Yes to Both Questions . . .

Tawny Hackberry butterfly photographed by Jeff Zablow at Raccoon Creek State Park, PA
We see fewer and fewer Tawny Emperor butterflies at Raccoon Creek State Park. A recent email from someone who monitors the insects of Pennsylvlania included the Tawny amongst the rare and uncommon butterflies. I hope this is not the future for this brown masterpiece. Most encouraging is the abundance of its hostplant, Hackberries, tree and bushes.

I’ve shared this image with many groups of adults and children. Question #1 usually is, “Is this a moth?” No, it is a butterfly. Prominent head, relatively slender body and antennae (the plural) consisting of a pair of long stems with a club at its end.

Question #2 often expresses curiosity about those antennae. We have 2 eyes, 2 ears, 2 nostrils. Our Tawny has those 2 antennae. What do they do? Robert Michael Pyle’s National Audubon Society Field Guide to Butterflies ( Alfred A. Knopf, 2012) writes that “Antennae are probably used for smelling as well as for touching and orientation.” The antennae seen here are quite long, each with a whitish club. Looking at these antennae, see how their length enables them be aware of what is going on around them.

So ‘Yes’ to both questions. If you have an additional question, “A female or a male?” The answer to that one is . . . it is difficult to tell the sex of a Tawny, unless of course you are another Tawny.

Jeff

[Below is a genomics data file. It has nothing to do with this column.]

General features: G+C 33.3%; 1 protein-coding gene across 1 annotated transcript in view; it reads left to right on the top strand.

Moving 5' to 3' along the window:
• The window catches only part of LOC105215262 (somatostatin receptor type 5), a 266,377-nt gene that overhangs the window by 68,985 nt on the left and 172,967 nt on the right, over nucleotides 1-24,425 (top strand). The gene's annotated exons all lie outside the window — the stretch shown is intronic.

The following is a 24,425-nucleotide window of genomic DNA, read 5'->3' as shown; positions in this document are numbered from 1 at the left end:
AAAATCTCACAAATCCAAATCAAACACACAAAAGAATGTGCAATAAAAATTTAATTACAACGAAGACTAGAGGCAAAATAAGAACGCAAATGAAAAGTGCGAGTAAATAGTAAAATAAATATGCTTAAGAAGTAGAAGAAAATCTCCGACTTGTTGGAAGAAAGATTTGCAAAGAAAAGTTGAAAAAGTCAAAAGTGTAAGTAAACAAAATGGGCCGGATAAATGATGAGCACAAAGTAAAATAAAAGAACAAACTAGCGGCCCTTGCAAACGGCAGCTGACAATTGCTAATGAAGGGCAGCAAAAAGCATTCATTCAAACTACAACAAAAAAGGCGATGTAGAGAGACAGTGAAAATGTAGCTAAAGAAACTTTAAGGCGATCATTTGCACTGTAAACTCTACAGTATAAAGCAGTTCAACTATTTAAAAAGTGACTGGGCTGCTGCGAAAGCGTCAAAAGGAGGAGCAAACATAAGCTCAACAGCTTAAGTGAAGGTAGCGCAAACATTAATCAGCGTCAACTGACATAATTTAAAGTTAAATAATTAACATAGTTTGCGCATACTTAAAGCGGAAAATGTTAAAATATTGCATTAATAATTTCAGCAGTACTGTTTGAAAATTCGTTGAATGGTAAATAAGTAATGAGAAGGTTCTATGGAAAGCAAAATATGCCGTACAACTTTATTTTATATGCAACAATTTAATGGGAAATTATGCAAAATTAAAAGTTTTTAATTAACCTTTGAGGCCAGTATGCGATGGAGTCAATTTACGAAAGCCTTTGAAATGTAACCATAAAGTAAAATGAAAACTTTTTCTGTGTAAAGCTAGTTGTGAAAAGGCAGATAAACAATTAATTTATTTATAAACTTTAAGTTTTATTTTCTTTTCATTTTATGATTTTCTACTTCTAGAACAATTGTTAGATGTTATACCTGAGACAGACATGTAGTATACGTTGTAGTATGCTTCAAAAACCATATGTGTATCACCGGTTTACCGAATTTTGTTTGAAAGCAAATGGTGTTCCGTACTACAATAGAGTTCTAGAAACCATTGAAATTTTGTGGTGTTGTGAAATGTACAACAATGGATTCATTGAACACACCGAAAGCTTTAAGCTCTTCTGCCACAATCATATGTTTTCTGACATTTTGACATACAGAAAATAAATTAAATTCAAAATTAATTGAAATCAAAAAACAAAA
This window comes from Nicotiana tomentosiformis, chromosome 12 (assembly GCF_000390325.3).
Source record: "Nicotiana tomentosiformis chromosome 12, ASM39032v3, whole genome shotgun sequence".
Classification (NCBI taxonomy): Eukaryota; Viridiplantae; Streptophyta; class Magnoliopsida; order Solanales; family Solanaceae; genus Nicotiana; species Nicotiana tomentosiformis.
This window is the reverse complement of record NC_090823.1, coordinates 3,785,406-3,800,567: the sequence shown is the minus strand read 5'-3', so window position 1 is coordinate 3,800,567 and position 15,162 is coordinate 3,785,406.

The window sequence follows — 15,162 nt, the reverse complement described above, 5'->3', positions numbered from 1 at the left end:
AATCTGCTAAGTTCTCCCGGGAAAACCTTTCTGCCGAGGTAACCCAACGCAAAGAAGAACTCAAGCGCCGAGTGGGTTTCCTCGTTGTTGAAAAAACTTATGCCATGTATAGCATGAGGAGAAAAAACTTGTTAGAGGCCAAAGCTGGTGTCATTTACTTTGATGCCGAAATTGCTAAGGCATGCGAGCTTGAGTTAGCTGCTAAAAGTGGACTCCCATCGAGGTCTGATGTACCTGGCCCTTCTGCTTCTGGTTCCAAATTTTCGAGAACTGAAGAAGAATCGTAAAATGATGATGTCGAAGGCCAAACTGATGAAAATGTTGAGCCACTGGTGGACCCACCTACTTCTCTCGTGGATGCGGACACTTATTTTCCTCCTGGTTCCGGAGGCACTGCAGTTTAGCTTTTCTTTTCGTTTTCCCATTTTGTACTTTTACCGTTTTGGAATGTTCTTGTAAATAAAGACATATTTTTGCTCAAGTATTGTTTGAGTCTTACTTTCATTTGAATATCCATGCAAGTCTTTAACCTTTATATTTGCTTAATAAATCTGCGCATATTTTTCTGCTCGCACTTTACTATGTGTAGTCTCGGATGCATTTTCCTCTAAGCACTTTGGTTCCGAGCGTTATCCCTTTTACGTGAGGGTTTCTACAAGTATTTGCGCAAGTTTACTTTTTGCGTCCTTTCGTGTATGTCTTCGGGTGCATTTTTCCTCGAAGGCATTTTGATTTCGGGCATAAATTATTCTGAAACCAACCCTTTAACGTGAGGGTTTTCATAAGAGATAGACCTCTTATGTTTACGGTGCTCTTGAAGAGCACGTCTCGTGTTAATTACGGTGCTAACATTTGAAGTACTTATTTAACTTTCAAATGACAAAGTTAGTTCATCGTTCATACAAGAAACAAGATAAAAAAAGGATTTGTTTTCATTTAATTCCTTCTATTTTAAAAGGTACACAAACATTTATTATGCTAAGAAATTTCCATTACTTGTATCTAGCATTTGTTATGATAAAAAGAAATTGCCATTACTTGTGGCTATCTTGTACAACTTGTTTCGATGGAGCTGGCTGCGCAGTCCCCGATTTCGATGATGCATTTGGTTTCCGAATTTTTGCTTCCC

Entry Forbidden

Cattle on Mt. Hermon, Israel photographed by Jeff Zablow, 6/16/08

Winter is all but forgotten. Good. My struggle with Winter 2014 was supported by some excellent, heavily recommended books, written by butterfly notables and other naturalists who long ago had earned their position amongst those of us who savor and seek wildlife conservation. I read Wild America, Mariposa Road and Nabokov’s Butterflies, Chasing Monarchs, Four Wings And A Prayer . . . UPS just delivered Blue Highways yesterday, as I was completing Mariposa Road for the 3rd read.

What adventures they had. How rich and beautiful was much of what they found. All this was so daunting for me, reading how they received the support of legions of friends and admirers wherever they went. They were pointed to potentially rich habitat destinations, increasing their chances of scoring rare, threatened, nearly extirpated butterflies. They were often fed, housed and entertained by those who wanted to share tales, and time and memories with them, in their comfortable homes and in local, sometimes unheralded eateries. So they laughed, and imbibed local beers, and set out on many early morning field assaults with experienced, savvy friends. This can make the rain, the cold, and the missed opportunities a little less annoying.